Divine vaccination: Covid-19 jabs administered at Salisbury Cathedral to the sounds of ancient organ
On Saturday, the cathedral opened its doors to people over 80 years old, specially selected to receive the shot by the NHS. Each of the patients has been assigned their own time slot and asked to only arrive five minutes before the appointment.
A special musical program, performed on the 19th-century Father Willis organ, was put together for the occasion. The music and surroundings not only made the injections a more soothing experience for the elderly, but also turned vaccination into a somewhat divine process.
“We are proud to be playing our part in the life-saving vaccination programme, which offers real hope in these difficult times,” Very Rev. Nicholas Papadopulos, Dean of Salisbury, told the British media. “We assure them of our constant prayer,” he added, referring to both the patients and the medical workers.Also on rt.com UK NHS warns fake news causing BAME people to reject Covid-19 vaccine
Salisbury Cathedral has always been a popular historical site in the UK, but it made international headlines in 2018 after the poisoning of double agent Sergei Skripal and his daughter Yulia, who lived nearby.
Built between 1220 and 1258, the Salisbury Cathedral boasts the tallest church spire in the UK – 123 meters. The cathedral’s other attractions include one of the oldest working clocks and the best preserved and only surviving copies of the Magna Carta, a royal charter of rights agreed by King John of England in 1215.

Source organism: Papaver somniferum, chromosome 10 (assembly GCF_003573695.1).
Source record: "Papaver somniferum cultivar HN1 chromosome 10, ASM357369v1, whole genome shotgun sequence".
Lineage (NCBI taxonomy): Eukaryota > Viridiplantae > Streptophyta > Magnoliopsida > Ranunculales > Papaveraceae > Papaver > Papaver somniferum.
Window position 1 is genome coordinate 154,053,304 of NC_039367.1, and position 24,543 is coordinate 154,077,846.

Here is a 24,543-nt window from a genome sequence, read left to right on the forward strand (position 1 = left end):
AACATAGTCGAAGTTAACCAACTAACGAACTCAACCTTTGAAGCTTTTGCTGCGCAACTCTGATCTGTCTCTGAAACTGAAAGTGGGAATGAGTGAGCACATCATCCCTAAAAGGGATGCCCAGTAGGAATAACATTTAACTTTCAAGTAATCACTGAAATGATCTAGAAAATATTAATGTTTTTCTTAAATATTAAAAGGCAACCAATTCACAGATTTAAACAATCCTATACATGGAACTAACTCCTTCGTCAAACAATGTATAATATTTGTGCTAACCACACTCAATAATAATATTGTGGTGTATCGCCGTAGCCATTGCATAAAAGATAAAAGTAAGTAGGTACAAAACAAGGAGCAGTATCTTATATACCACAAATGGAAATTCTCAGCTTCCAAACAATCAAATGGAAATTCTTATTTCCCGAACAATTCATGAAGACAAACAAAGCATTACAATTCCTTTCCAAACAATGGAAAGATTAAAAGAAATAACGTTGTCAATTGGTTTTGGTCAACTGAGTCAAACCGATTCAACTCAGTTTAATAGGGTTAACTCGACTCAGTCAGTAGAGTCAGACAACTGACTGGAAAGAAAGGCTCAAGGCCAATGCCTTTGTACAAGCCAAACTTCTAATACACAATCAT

The UK is currently ahead of other European nations in the pace of vaccination for the coronavirus, with more than 3 million shots administered since early December. Britain was first on the continent to register the US-made Pfizer/BioNTech vaccine, while also later greenlighting the UK’s own AstraZeneca vaccine, and another developed by US company Moderna.Also on rt.com London mayor ‘hugely concerned’ capital isn’t getting its ‘fair share’ of Covid-19 vaccines
Britain has been heavily battered by Covid-19, with over 3.32 million confirmed cases and more than 87,000 deaths since the start of the pandemic.
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